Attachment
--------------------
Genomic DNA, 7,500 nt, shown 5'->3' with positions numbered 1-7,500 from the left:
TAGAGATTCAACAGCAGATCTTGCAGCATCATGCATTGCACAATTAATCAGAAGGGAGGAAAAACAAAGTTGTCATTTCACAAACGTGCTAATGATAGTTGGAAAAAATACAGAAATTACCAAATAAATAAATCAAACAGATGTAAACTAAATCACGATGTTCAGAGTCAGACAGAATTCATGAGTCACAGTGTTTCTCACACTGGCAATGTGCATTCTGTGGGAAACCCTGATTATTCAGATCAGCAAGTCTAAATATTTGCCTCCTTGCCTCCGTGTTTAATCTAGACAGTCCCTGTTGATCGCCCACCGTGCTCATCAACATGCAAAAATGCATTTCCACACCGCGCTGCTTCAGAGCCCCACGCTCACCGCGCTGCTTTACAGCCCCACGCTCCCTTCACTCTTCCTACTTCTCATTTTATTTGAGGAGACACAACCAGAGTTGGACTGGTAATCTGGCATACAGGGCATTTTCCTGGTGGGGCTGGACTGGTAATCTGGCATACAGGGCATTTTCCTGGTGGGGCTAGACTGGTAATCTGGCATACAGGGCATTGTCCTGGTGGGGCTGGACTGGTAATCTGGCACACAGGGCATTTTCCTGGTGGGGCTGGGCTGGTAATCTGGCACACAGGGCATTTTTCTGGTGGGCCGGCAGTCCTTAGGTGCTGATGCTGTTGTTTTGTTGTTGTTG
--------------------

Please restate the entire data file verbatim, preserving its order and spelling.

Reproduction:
Genomic DNA, 7,500 nt, shown 5'->3' with positions numbered 1-7,500 from the left:
TAGAGATTCAACAGCAGATCTTGCAGCATCATGCATTGCACAATTAATCAGAAGGGAGGAAAAACAAAGTTGTCATTTCACAAACGTGCTAATGATAGTTGGAAAAAATACAGAAATTACCAAATAAATAAATCAAACAGATGTAAACTAAATCACGATGTTCAGAGTCAGACAGAATTCATGAGTCACAGTGTTTCTCACACTGGCAATGTGCATTCTGTGGGAAACCCTGATTATTCAGATCAGCAAGTCTAAATATTTGCCTCCTTGCCTCCGTGTTTAATCTAGACAGTCCCTGTTGATCGCCCACCGTGCTCATCAACATGCAAAAATGCATTTCCACACCGCGCTGCTTCAGAGCCCCACGCTCACCGCGCTGCTTTACAGCCCCACGCTCCCTTCACTCTTCCTACTTCTCATTTTATTTGAGGAGACACAACCAGAGTTGGACTGGTAATCTGGCATACAGGGCATTTTCCTGGTGGGGCTGGACTGGTAATCTGGCATACAGGGCATTTTCCTGGTGGGGCTAGACTGGTAATCTGGCATACAGGGCATTGTCCTGGTGGGGCTGGACTGGTAATCTGGCACACAGGGCATTTTCCTGGTGGGGCTGGGCTGGTAATCTGGCACACAGGGCATTTTTCTGGTGGGCCGGCAGTCCTTAGGTGCTGATGCTGTTGTTTTGTTGTTGTTG